Double Eyelids, Bigger Noses

Young Women Clamor For Plastic Surgery

August 10, 2004


BEIJING -- Huang Feng is a pretty, petite girl with smooth skin and fine features. But she wasn't content with the way she looked.

When she was 17, she went to a beauty salon in her home town in Hunan province to get her eyelids stitched so that her eyes would appear bigger and the eyelid fold more European. It cost less than $40, but after a few months, the stitches started unraveling, so she traveled to Guangzhou in the neighboring province to take the more radical step of surgically slicing her eyelids to create the double fold.

The operation cost three times as much, but the results were better. Yet as time went by, people kept noticing her scar and asking her if she had just had surgery.

Now 21, she is spending a week in Beijing at Jinsong Hospital, recovering from yet another operation on her eyelids. This time, it cost her nearly $750. She says it was worth it.

"I like the double eyelid," she said. "I think it looks better on me."

So now is she happy with the way she looks? Well, no, actually. She'd like to get her nose fixed, even though she's already had it done -- three times.

"Originally my nose was flat, so I got it augmented. But it still wasn't high enough, so I did it again," she said. "They say getting nose jobs is addictive, and I think that's the case with me."

The popularity of plastic surgery is surging in China. Not only is physical appearance more important than ever before, young people have grown up in a society where anything can be had for a price. Unlike older generations, who saved every penny, younger people are willing to spend every penny.

"You don't know today what's going to happen tomorrow," Huang said. "In order to make myself prettier, I don't care if I spend all my money. Money is no use if it's just sitting there."

Plastic surgery is often seen as an investment in the future, mainly to improve one's chances of landing a job or a husband. The market economy has introduced competitive pressures that never existed in the socialist era, and being physically attractive has become more important than ever.

"More and more parents and kids are eager for immediate benefits and success," Cui Lijian, a psychology professor at Shanghai's Huadong Normal University, was quoted as saying by the official Xinhua News Agency. "They believe 10 years of study won't do as much as one surgical procedure to completely change their fate."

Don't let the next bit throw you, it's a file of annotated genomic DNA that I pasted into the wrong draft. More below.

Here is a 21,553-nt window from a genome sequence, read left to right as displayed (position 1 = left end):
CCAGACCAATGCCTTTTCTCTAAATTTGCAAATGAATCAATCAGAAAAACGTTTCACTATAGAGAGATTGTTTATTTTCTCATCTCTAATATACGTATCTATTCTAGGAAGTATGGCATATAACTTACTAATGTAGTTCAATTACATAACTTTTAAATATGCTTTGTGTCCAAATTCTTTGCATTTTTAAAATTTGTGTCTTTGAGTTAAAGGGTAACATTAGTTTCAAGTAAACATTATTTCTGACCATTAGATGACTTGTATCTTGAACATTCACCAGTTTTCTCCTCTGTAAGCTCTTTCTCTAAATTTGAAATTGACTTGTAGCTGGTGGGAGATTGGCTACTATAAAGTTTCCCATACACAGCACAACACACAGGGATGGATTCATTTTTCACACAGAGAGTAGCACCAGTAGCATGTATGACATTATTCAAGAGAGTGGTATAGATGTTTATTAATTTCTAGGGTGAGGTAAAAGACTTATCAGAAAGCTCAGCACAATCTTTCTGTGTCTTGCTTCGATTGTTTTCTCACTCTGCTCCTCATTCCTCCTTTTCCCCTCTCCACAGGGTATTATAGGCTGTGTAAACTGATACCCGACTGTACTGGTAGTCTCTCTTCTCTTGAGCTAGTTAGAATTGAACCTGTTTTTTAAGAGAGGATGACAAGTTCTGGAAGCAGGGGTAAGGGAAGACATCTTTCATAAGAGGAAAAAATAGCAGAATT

Some young women unwilling to take such a drastic step spend hundreds of dollars for albums of professional studio portraits of themselves, made beautiful with makeup and lighting, which they hand out at job fairs along with their resumes.

But Huang already has both a job (in a beauty salon) and a boyfriend (who was not supportive of her operations). Like many young women who choose to have plastic surgery, she did it simply for herself, underscoring society's dramatic transformation from the times of Chairman Mao, when the collective was paramount, to the China of today, where the individual is supreme. Some might just call it vanity, a quality once derided as bourgeois decadence.

"My boyfriend asked me if I like him," Huang said. "I said I like myself."

A surgically altered face is hardly embarrassing in China. Indeed, some women want to flaunt it. For them, the Tianjiu Media Co. has just the thing: a beauty pageant of "man-made beauties."

Scheduled for November, the pageant requires only certification that plastic surgery was performed at a licensed hospital and photos from before and after the procedures.

"It doesn't matter if they've had one or 100 operations," said Tianjiu spokesman Zhao Chaofeng. "We're not going to be judging them from a technical standpoint."

More than 30 contestants have signed up so far, including a Chinese-American woman from New York, according to Zhao. One entrant is 18-year-old Fu Na from Changchun in northeastern China, who had her eyelids, nose and eyebrows altered and face re-shaped with an injection.

"Out on the street, the rate of head-turning has increased a lot!" she said in an online chat. "I'm now full of confidence in life."

Fu's operations were paid for by a hospital in Changchun, which also "designed" her new look for her. In return, she agreed to be the hospital's "image ambassador." Such arrangements became widespread after a publicity stunt last November in which 24-year-old Hao Lulu underwent 14 procedures worth more than $37,000 to help market a Beijing clinic.

In modern China, there is no shame in inauthenticity. Still, the trend has caused some controversy, especially as ever younger women covet plastic surgery and even some parents want it for their children.

According to official media, Chinese people spend $2.4 billion every year on beauty treatments, making it third only to real estate and vacations in consumer spending. In the early 1980s, a double eyelid operation could be had for less than $5, but prices have skyrocketed and continue to rise. One beauty clinic in Beijing became the first this month to offer loans, allowing patients to make monthly payments like on a house or car.

At Jinsong Hospital, the double eyelid is the most popular procedure, accounting for more than two-fifths of patients. Nearly one-fifth get nose jobs and about 14 percent get breast enlargements, said surgeon Qiao Aijun.

Hospitals also offer liposuction, surgically created dimples, higher cheekbones and reshaping of the jaw or chin. Some young girls come in with photos of their favorite Chinese or Korean pop star and ask to be remade in their image.

But Qiao won't perform an operation unless he thinks it will look good. Dimples, for example, he refuses to do.

"It's too fake," he said. "The dimples remain even when you're not smiling."

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